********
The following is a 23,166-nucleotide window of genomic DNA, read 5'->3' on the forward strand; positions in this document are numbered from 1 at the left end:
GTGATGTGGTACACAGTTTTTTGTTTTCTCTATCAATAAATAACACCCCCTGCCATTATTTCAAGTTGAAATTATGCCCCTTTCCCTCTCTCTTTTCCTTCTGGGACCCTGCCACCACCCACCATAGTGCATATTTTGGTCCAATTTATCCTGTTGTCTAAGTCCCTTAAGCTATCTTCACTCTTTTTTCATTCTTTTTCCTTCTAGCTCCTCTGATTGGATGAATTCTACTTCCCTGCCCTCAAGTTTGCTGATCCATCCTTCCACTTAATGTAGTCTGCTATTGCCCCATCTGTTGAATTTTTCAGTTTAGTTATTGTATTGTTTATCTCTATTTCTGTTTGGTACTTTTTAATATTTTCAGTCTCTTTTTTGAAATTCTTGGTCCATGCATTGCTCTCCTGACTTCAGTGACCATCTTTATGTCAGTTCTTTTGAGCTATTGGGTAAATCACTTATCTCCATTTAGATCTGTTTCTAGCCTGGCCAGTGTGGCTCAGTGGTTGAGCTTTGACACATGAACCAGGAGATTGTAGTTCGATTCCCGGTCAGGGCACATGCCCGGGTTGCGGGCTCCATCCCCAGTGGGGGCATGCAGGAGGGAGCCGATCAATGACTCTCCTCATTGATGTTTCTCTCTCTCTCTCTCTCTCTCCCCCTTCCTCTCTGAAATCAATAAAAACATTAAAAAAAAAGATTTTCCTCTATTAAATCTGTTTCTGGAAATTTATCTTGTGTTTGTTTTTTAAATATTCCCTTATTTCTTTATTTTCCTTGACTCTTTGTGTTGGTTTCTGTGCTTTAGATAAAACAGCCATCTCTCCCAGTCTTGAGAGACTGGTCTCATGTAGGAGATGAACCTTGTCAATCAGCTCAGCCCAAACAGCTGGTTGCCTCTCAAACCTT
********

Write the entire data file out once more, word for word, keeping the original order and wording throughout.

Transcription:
The following is a 23,166-nucleotide window of genomic DNA, read 5'->3' on the forward strand; positions in this document are numbered from 1 at the left end:
GTGATGTGGTACACAGTTTTTTGTTTTCTCTATCAATAAATAACACCCCCTGCCATTATTTCAAGTTGAAATTATGCCCCTTTCCCTCTCTCTTTTCCTTCTGGGACCCTGCCACCACCCACCATAGTGCATATTTTGGTCCAATTTATCCTGTTGTCTAAGTCCCTTAAGCTATCTTCACTCTTTTTTCATTCTTTTTCCTTCTAGCTCCTCTGATTGGATGAATTCTACTTCCCTGCCCTCAAGTTTGCTGATCCATCCTTCCACTTAATGTAGTCTGCTATTGCCCCATCTGTTGAATTTTTCAGTTTAGTTATTGTATTGTTTATCTCTATTTCTGTTTGGTACTTTTTAATATTTTCAGTCTCTTTTTTGAAATTCTTGGTCCATGCATTGCTCTCCTGACTTCAGTGACCATCTTTATGTCAGTTCTTTTGAGCTATTGGGTAAATCACTTATCTCCATTTAGATCTGTTTCTAGCCTGGCCAGTGTGGCTCAGTGGTTGAGCTTTGACACATGAACCAGGAGATTGTAGTTCGATTCCCGGTCAGGGCACATGCCCGGGTTGCGGGCTCCATCCCCAGTGGGGGCATGCAGGAGGGAGCCGATCAATGACTCTCCTCATTGATGTTTCTCTCTCTCTCTCTCTCTCTCCCCCTTCCTCTCTGAAATCAATAAAAACATTAAAAAAAAAGATTTTCCTCTATTAAATCTGTTTCTGGAAATTTATCTTGTGTTTGTTTTTTAAATATTCCCTTATTTCTTTATTTTCCTTGACTCTTTGTGTTGGTTTCTGTGCTTTAGATAAAACAGCCATCTCTCCCAGTCTTGAGAGACTGGTCTCATGTAGGAGATGAACCTTGTCAATCAGCTCAGCCCAAACAGCTGGTTGCCTCTCAAACCTT